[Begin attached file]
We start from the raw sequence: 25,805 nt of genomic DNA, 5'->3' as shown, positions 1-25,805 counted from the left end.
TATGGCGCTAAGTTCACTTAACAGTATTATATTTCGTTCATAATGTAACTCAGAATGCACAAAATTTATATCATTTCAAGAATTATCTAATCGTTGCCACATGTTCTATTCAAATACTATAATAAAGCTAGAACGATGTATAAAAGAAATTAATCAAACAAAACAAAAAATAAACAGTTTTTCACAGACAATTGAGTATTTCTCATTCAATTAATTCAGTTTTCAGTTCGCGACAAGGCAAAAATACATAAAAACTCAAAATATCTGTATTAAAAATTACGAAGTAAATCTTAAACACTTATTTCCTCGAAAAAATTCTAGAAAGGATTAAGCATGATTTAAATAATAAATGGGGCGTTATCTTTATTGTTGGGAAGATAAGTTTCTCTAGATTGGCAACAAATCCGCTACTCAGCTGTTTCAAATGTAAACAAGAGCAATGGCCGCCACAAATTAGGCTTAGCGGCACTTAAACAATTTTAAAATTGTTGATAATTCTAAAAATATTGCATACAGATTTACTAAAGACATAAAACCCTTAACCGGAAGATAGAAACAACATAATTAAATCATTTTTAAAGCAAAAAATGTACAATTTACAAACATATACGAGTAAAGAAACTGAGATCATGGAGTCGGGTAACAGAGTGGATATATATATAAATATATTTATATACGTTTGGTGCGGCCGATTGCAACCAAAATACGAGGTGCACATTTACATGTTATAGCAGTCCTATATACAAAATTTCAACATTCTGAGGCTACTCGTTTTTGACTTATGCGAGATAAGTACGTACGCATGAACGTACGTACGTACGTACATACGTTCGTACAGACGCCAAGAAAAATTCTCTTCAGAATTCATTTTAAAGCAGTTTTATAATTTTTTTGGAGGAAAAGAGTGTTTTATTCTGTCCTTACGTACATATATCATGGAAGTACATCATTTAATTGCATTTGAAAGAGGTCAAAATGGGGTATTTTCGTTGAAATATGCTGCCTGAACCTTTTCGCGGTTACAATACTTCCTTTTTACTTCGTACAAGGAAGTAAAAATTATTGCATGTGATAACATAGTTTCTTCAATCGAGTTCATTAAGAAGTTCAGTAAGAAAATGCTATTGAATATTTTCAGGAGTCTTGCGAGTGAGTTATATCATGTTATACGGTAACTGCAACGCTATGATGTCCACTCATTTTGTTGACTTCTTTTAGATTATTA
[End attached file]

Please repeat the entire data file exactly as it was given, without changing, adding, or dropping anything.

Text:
We start from the raw sequence: 25,805 nt of genomic DNA, 5'->3' as shown, positions 1-25,805 counted from the left end.
TATGGCGCTAAGTTCACTTAACAGTATTATATTTCGTTCATAATGTAACTCAGAATGCACAAAATTTATATCATTTCAAGAATTATCTAATCGTTGCCACATGTTCTATTCAAATACTATAATAAAGCTAGAACGATGTATAAAAGAAATTAATCAAACAAAACAAAAAATAAACAGTTTTTCACAGACAATTGAGTATTTCTCATTCAATTAATTCAGTTTTCAGTTCGCGACAAGGCAAAAATACATAAAAACTCAAAATATCTGTATTAAAAATTACGAAGTAAATCTTAAACACTTATTTCCTCGAAAAAATTCTAGAAAGGATTAAGCATGATTTAAATAATAAATGGGGCGTTATCTTTATTGTTGGGAAGATAAGTTTCTCTAGATTGGCAACAAATCCGCTACTCAGCTGTTTCAAATGTAAACAAGAGCAATGGCCGCCACAAATTAGGCTTAGCGGCACTTAAACAATTTTAAAATTGTTGATAATTCTAAAAATATTGCATACAGATTTACTAAAGACATAAAACCCTTAACCGGAAGATAGAAACAACATAATTAAATCATTTTTAAAGCAAAAAATGTACAATTTACAAACATATACGAGTAAAGAAACTGAGATCATGGAGTCGGGTAACAGAGTGGATATATATATAAATATATTTATATACGTTTGGTGCGGCCGATTGCAACCAAAATACGAGGTGCACATTTACATGTTATAGCAGTCCTATATACAAAATTTCAACATTCTGAGGCTACTCGTTTTTGACTTATGCGAGATAAGTACGTACGCATGAACGTACGTACGTACGTACATACGTTCGTACAGACGCCAAGAAAAATTCTCTTCAGAATTCATTTTAAAGCAGTTTTATAATTTTTTTGGAGGAAAAGAGTGTTTTATTCTGTCCTTACGTACATATATCATGGAAGTACATCATTTAATTGCATTTGAAAGAGGTCAAAATGGGGTATTTTCGTTGAAATATGCTGCCTGAACCTTTTCGCGGTTACAATACTTCCTTTTTACTTCGTACAAGGAAGTAAAAATTATTGCATGTGATAACATAGTTTCTTCAATCGAGTTCATTAAGAAGTTCAGTAAGAAAATGCTATTGAATATTTTCAGGAGTCTTGCGAGTGAGTTATATCATGTTATACGGTAACTGCAACGCTATGATGTCCACTCATTTTGTTGACTTCTTTTAGATTATTA